Find Your Chronic “IBT” Friends

Barriers, walls, and guardedness can be lessened or removed when you know the person you encounter has been there and honestly knows how you feel. Maybe not in the exact same way, but in their own isolating and painful journey. Find believers who have earned their Chronic Pain IBT degree. Make sure it is someone who has faith enough to help encourage you and build you up. Then as your faith grows, ask God to help you be that support for another.

Guard Your Inner Circle

Guard who you allow into your inner circle because if you are in a dark place and so are your closest fellow sufferers, it is a recipe for the darkness to compound exponentially. You need light bearers, and one day to become a light bearer for someone else.

Seek Professional Help if Needed

Mental health cannot be ignored in the Chronic pain journey. If you recognize or just suspect you or a fellow chronic pain sufferer needs support, have the courage to reach out for that support. Life comes from God, but there are times counseling and medical care through treatment and medication are needed. It isn’t a sign of failure, but of strength to seek out that support. If you can’t do that on your own, reach out to someone and let them know the level of darkness you are facing and ask them to help you get help. If you truly have no one, contact mandy or myself and we will do our best to help you connect with the support you need.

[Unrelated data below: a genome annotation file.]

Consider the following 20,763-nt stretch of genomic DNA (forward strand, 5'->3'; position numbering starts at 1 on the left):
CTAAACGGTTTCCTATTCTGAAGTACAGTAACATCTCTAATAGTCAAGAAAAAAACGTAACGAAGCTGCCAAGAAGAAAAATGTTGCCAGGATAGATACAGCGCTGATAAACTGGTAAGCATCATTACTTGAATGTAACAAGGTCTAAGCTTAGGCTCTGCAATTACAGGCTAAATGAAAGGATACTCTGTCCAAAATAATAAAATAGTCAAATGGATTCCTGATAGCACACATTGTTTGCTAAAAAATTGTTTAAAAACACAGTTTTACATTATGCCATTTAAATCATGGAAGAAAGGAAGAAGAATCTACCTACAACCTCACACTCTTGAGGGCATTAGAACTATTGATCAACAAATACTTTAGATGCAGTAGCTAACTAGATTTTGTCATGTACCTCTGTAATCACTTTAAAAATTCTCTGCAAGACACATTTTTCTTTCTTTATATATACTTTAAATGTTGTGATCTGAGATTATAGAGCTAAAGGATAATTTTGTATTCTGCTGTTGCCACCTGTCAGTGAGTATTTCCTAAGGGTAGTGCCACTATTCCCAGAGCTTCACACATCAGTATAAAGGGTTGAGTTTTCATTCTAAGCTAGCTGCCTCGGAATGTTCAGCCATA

Thank You, Tammy

Thank you so much for sharing your story with me and my readers. These interviews always open my eyes to the trials of chronic illness. I pray that God will bless your ministry.

Connect with Tammy. You will find in her a great friend.
Tammy McDonald P.O.T.S.

Author-Speaker- Life Coach


To find HOPE for visit


Tammy McDonald lives with her husband James in the Houston, TX area. She is the author of two books: Shifted Vision and Conquering the Grief that Stole Christmas. Both can be found on Amazon.

She isn’t new to the Chronic Pain world as she has had 18 surgeries and will continue to have them through the rest of her life to address the damage done to her body by Ehlers-Danlos hypermobility. She is in the process of launching a podcast as well as online support to share others’ experiences with clinging to God while living the life they never wanted.

Mandy’s Related Posts

If God is my Healer, Why Am I Still Sick?

What have you Chosen to Watch this Season? The Chosen

What is Ehlers-Danlos Hypermobility – Coming Soon

About Mandy Farmer

Pastor's Wife (retired) &  Chronic Pain Warrior blogs about how to make it through anything by relating her own life experiences to her writing. She is passionate about her love for the Lord and desires to spread that passion to others. She has a great desire to encourage women who are following behind her.

View all posts by Mandy Farmer